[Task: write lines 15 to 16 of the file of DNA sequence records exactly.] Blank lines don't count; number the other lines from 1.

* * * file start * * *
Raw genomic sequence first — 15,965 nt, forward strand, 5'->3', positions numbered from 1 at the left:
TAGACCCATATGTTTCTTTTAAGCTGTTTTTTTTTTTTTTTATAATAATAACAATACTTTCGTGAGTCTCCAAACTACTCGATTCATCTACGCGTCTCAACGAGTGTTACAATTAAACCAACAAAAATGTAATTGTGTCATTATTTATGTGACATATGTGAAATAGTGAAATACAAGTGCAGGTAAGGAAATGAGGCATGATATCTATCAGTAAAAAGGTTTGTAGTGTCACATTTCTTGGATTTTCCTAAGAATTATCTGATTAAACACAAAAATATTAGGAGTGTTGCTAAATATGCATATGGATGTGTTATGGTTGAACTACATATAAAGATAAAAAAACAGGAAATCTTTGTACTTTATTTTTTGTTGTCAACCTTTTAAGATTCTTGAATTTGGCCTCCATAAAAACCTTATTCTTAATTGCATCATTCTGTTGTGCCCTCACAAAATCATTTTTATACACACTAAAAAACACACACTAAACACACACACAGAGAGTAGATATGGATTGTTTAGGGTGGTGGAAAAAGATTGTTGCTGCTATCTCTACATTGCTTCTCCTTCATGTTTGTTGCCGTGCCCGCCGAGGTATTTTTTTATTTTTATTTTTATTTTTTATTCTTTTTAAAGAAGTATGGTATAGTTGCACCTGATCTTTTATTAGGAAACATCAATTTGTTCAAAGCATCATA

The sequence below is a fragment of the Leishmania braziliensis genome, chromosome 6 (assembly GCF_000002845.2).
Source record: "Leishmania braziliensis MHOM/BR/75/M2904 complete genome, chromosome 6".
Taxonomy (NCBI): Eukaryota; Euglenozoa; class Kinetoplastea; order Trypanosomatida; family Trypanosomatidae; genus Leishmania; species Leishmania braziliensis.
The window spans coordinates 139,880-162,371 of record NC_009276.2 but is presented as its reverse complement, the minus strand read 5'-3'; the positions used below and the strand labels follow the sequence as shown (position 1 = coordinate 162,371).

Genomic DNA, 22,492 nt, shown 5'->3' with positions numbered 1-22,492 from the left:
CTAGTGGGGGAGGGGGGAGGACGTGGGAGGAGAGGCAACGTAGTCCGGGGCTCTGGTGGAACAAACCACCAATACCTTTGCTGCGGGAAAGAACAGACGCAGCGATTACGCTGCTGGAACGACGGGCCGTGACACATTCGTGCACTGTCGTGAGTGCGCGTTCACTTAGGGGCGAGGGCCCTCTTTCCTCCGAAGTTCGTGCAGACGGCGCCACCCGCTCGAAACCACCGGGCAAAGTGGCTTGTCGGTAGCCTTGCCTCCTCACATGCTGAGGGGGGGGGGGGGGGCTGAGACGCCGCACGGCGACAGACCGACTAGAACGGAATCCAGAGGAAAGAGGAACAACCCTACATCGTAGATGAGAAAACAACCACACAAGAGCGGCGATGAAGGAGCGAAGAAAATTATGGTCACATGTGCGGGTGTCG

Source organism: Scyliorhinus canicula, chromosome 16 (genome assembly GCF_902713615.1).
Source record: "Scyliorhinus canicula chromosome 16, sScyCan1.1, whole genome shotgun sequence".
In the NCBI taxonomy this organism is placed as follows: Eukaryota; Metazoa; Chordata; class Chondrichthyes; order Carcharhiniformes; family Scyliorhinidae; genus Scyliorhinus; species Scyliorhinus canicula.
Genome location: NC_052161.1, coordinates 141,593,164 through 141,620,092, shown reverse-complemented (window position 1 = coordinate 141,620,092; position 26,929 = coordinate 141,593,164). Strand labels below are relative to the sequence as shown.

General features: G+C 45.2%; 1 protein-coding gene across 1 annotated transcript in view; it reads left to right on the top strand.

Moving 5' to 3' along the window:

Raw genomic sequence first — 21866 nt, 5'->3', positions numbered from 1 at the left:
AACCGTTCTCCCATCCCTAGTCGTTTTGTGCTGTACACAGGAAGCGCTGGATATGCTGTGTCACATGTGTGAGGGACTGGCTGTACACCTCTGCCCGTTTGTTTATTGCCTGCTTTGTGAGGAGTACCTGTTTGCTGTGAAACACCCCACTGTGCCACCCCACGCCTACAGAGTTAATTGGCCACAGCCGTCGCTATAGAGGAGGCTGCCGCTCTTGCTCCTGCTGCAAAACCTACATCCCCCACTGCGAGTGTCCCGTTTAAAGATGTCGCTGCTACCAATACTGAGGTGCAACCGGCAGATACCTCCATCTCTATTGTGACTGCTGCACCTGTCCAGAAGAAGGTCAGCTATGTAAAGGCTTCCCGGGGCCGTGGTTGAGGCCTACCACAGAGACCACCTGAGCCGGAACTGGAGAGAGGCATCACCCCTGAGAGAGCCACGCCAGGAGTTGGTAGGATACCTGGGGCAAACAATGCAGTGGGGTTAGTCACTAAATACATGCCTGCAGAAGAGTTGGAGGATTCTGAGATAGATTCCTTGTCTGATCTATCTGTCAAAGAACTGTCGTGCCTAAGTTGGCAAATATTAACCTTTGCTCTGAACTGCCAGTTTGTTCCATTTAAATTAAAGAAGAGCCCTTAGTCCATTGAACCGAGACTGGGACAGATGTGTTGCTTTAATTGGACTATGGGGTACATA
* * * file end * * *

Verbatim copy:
Raw genomic sequence first — 21866 nt, 5'->3', positions numbered from 1 at the left:
AACCGTTCTCCCATCCCTAGTCGTTTTGTGCTGTACACAGGAAGCGCTGGATATGCTGTGTCACATGTGTGAGGGACTGGCTGTACACCTCTGCCCGTTTGTTTATTGCCTGCTTTGTGAGGAGTACCTGTTTGCTGTGAAACACCCCACTGTGCCACCCCACGCCTACAGAGTTAATTGGCCACAGCCGTCGCTATAGAGGAGGCTGCCGCTCTTGCTCCTGCTGCAAAACCTACATCCCCCACTGCGAGTGTCCCGTTTAAAGATGTCGCTGCTACCAATACTGAGGTGCAACCGGCAGATACCTCCATCTCTATTGTGACTGCTGCACCTGTCCAGAAGAAGGTCAGCTATGTAAAGGCTTCCCGGGGCCGTGGTTGAGGCCTACCACAGAGACCACCTGAGCCGGAACTGGAGAGAGGCATCACCCCTGAGAGAGCCACGCCAGGAGTTGGTAGGATACCTGGGGCAAACAATGCAGTGGGGTTAGTCACTAAATACATGCCTGCAGAAGAGTTGGAGGATTCTGAGATAGATTCCTTGTCTGATCTATCTGTCAAAGAACTGTCGTGCCTAAGTTGGCAAATATTAACCTTTGCTCTGAACTGCCAGTTTGTTCCATTTAAATTAAAGAAGAGCCCTTAGTCCATTGAACCGAGACTGGGACAGATGTGTTGCTTTAATTGGACTATGGGGTACATA